BMW-K F800GS FTW!

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    absolutely loving this ride report!
    #16
  17. Jetlag Jon

    Jetlag Jon Been here awhile

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    Well today was just mind-boggling. I left Cusi Cusi around 10am, the first 20 km or so was really slow as the roads were still wet. After that the road surface switched between "ripio" as Argentinans call corrugate gravel roads, sand, a mixture of both, very fine gravel, and some amazingly smooth bits where I topped out at 4000 rpm (no speedo, so I guess around 45mph?). The whole day was above 10,000 feet above sea level. My altitude headache had pretty much gone, possibly due to the coca leaves recommended by the pharmacist in La Quica. Not much traffic, though two guys on bikes passed me going north.

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    Scenery is epic. Rock towers, ravines, vast plains, different coloured rocks, mountains that look like they have been made of modelling clay. Often hours of riding without seeing anyone else, though at one point there were a lot of trucks carrying rocks and gravel, this coinciding with a section of road that is obviously being improved.


    Signposts seem quite rare in these parts, so I was relying on Google Maps, which does not seem to be up to date. At one point Google sent me up a tiny steep rock and cactus laden track. I hadn't gone far before I realised this couldn't be Ruta 40 - I had heard bits were bad but this was getting ridiculous. While turning the bike round, I dropped it when the front wheel hit a rock. Doh. Picking up a bike at 12000 feet isn't much fun. Finally got back on Ruta 40 and for about 5km followed an "unknown road" until Google and reality agreed again, the road continued through some of the most amazing scenery I have ever seen. In fact, I will go as far as saying its the best days riding I have ever had.

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    A long day, the 179km (112 miles) covered taking me all day, with a stop to fly the drone, buy dodgy fuel, and stop for many pics, and just to drink in the landscape. I saw Llamas, antelope, including a lone one shaped like a whippet, a fox, and alpacas.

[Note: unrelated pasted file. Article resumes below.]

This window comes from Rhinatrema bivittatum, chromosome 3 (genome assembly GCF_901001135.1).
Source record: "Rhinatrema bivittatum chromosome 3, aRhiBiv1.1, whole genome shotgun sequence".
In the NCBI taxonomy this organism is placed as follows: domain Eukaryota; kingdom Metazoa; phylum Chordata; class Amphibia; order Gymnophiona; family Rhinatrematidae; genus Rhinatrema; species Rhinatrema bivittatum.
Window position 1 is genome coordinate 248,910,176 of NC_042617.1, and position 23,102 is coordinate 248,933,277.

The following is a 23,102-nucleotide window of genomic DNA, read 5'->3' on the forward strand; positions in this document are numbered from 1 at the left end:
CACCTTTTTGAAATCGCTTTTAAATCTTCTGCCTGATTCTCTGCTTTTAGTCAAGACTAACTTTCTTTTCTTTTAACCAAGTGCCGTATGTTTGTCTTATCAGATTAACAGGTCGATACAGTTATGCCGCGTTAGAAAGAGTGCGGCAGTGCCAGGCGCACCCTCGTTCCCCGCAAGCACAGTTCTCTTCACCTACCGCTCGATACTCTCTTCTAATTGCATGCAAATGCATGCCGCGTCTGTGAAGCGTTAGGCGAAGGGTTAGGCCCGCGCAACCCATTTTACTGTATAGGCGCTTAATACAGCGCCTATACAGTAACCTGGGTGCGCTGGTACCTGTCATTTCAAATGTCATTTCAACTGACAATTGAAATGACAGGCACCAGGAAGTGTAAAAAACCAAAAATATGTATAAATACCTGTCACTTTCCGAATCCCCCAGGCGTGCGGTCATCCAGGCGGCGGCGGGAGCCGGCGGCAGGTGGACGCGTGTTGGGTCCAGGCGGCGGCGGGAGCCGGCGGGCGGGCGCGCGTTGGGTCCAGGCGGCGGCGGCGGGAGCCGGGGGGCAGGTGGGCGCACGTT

Fitting an ABS switch to enable me to turn the ABS off was definitely a good idea, it saved me twice today; once on a fast bit where a deep rock-strewn culvert suddenly appeared unexpectedly, and I locked the back brake, slid the bike sideways, and manged to lose most of my speed before hitting it. Cue decision to not take for granted that a long smooth bit won't have craftily hidden obstacles. The second time was on a very steep, winding downward slope on gravel, a huge drop-off to one side where I kept having to lock up the back wheel. I think the ABS would have been a severe hindrance on that hill.

    Now I am in Susques Department, in a very nice hostel called El Cactus. It looks like its been raining further south so I am going to visit the police station tomorrow armed with Google Translate and see if they can tell me of the road conditions.

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    El Cactus

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    Church in Susques

    susques8.jpg
    #17
    twowings, Honda-50, td63 and 6 others like this.
  18. Red liner

    Red liner Been here awhile

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    May 16, 2013
    Oddometer:
    220
    Am in...lovely log, do keep going!
    #18
    Jetlag Jon likes this.
  19. vicmitch

    vicmitch Been here awhile

    Joined:
    Apr 4, 2007
    Oddometer:
    981
    Location:
    Brooklyn, NY
    Enjoying your trip so far, keep it up
    #19
    Jetlag Jon likes this.
  20. Bovino

    Bovino Been here awhile

    Joined:
    May 11, 2013
    Oddometer:
    786
    Location:
    Spain
    Ha! OK eatery that! L-Q is a bit of a pain restaurant wise. We had a fun night there, cyclist dude I met was an accountant - after a few bottles of Tinto there was a little argument about the bill. I love when Argies get all worked up :D

    ARG.jpg
    #20
    Jetlag Jon likes this.